Trust none of them, use them all

I was irritatingly curious as a child, not to say obnoxiously nosy. Even the experience of sticking my five-year-old fingers into a live electricity socket didn’t cure me. So when RootsIreland, the Irish Family History Foundation website, put up transcripts of Catholic registers from west Cork and Kerry, I immediately wondered where they came from. All the other parts of RI are anchored firmly to a local centre, but the Kerry records are just sort of … hanging there. And Mallow, the East Cork centre, is closer to Limerick than to some of the parishes in deepest West Cork now in its catchment area. No IFHF indexing centre exists for the area the records come from.

Everyday life in Drumcondra
Checking out Rootsireland’s sources

They’re certainly not transcribed from the National Library of Ireland microfilm site – the end dates go well past the 1880 cut-off used by NLI.

So did they come from  The start and finish years do match remarkably well, and that Catherine Mruphy daughter of Denis Nmruphy is there in both transcripts of Allihies. But there are peculiarities. In a simple copy-and-paste job, there shouldn’t be any differences, but there are:  In Kenmare, IG has Ellen Mc [sic] on 25 May 1812, while RI has her as Ellen McSweeney.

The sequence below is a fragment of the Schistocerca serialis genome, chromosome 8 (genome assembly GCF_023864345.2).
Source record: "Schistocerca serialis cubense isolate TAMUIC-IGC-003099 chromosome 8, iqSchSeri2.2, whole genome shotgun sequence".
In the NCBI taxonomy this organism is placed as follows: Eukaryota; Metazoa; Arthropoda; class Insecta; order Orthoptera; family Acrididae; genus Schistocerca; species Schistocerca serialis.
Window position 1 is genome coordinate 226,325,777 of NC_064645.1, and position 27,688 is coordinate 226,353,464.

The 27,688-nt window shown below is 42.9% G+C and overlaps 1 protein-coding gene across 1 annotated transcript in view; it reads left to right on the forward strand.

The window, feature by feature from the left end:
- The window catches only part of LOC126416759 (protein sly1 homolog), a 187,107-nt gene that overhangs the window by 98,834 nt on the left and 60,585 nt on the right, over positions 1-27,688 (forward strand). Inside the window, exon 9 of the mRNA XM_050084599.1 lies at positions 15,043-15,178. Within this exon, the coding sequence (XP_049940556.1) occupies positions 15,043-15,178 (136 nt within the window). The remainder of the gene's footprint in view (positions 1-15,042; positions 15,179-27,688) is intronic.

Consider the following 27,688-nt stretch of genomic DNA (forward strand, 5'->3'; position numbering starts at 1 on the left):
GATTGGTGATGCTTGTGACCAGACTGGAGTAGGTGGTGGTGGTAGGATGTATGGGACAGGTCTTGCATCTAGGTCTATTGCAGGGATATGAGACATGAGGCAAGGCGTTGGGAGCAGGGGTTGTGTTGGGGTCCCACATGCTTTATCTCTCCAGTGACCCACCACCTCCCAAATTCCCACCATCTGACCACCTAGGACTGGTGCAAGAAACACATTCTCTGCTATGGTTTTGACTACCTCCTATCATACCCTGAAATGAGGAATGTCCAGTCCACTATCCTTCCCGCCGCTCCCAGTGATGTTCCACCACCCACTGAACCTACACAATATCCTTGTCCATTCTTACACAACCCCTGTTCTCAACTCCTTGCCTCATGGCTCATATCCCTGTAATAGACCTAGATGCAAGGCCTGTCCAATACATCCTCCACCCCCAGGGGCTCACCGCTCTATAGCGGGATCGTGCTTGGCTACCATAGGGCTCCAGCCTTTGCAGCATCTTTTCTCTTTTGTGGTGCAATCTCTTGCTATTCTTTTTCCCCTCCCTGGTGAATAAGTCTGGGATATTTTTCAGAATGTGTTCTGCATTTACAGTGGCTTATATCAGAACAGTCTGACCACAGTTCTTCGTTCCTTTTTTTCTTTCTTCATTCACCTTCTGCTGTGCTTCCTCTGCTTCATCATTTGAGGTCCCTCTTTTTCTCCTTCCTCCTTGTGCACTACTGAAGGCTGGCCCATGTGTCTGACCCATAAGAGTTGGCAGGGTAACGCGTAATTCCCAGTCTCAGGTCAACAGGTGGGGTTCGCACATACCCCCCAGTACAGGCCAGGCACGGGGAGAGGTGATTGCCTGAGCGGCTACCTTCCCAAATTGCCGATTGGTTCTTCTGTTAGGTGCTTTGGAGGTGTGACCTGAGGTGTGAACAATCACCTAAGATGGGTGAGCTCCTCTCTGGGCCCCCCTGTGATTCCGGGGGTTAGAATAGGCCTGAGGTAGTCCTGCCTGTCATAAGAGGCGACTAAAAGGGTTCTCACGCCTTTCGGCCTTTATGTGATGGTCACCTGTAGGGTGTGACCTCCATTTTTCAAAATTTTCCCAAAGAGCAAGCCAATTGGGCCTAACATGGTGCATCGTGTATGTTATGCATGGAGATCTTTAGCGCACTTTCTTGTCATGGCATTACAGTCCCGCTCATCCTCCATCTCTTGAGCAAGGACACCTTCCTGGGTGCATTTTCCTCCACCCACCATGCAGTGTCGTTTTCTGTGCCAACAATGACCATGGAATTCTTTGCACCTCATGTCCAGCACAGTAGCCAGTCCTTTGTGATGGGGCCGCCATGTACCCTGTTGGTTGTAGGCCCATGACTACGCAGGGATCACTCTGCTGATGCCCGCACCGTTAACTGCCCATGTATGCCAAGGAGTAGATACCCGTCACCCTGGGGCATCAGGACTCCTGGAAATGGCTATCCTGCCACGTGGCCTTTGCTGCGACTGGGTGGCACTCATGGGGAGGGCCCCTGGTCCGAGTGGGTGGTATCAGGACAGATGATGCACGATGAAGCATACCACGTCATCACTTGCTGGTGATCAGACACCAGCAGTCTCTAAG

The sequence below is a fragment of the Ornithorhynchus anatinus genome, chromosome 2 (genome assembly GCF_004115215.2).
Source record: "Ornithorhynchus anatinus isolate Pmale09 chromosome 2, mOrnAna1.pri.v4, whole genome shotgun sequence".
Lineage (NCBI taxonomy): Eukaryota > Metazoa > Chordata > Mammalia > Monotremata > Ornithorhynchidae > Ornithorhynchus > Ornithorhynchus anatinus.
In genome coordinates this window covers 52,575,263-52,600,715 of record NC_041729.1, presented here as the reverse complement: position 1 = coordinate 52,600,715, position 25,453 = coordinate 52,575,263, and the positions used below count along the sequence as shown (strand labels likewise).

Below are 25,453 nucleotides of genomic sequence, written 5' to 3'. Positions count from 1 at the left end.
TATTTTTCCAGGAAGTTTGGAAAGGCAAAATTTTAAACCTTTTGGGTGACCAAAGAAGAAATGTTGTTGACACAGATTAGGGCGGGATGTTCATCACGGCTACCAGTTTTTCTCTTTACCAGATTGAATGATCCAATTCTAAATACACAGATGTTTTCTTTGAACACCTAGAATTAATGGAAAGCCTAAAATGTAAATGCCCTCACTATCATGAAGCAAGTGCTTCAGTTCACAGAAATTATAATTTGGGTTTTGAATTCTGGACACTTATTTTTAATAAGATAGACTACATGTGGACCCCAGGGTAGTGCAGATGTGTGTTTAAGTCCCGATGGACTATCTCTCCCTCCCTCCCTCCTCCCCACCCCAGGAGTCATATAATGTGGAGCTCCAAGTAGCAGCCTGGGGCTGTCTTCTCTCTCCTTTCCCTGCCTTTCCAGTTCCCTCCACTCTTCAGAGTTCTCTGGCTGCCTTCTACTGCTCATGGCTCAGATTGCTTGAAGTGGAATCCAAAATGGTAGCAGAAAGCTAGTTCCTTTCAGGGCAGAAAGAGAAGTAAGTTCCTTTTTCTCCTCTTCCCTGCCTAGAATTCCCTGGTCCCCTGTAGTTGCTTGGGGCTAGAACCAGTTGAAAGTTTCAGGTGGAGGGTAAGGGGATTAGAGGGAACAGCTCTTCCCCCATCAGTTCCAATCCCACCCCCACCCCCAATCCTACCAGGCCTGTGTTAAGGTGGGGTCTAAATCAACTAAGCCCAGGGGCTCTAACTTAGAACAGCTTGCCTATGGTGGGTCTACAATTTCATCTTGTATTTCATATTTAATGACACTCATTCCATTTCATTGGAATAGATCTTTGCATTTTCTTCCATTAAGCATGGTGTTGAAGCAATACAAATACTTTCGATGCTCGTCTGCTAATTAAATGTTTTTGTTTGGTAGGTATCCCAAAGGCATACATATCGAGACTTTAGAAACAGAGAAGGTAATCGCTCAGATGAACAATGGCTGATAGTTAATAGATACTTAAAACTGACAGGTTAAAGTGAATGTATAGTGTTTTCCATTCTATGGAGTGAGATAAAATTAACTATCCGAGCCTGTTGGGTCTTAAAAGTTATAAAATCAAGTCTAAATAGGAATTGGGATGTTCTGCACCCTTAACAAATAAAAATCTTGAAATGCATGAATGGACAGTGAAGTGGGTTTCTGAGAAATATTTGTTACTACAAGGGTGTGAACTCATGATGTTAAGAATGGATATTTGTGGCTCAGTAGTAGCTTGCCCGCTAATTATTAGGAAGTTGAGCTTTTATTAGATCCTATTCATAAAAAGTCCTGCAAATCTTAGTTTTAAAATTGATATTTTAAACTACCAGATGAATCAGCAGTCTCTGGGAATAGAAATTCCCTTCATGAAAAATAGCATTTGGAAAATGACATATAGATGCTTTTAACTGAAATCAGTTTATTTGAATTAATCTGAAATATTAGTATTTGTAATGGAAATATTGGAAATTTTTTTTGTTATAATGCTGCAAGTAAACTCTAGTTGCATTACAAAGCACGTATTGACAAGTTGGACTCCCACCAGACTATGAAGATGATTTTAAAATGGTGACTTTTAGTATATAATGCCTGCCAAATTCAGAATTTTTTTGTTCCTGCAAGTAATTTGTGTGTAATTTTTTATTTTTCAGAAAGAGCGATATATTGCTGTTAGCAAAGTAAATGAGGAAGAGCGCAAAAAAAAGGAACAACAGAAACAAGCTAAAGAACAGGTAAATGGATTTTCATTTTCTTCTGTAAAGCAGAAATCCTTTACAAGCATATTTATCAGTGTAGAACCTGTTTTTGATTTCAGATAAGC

So they don’t seem to be copied. The one clear thing about all the records is that they’re from the Catholic diocese of Kerry. There was an IFHF transcription centre run by that diocese in Killarney back in the 1990s. When it split from the IFHF, it gave its records to the Dept of Arts, which used them as the basis of … IrishGenealogy.

So is it possible that some early version of the transcripts was still in the possession of the IFHF? That might explain why not all of the IG transcripts are there. The Diocese of Kerry certainly seems unaware of any change.

Teasing aside, a few weeks after the Cork and Kerry transcripts Rootsireland put up a wonderful fresh batch of Church of Ireland and Presbyterian transcripts for Armagh, all apparently based on the PRONI microfilms. Hurray.

And keep in mind: the RI surname variants are different to the IG variants, both infinitely superior to the and variants and all of them have transcription errors and none of them have the same ones. The more transcripts there are to play with the better. Trust none of them completely but use them all.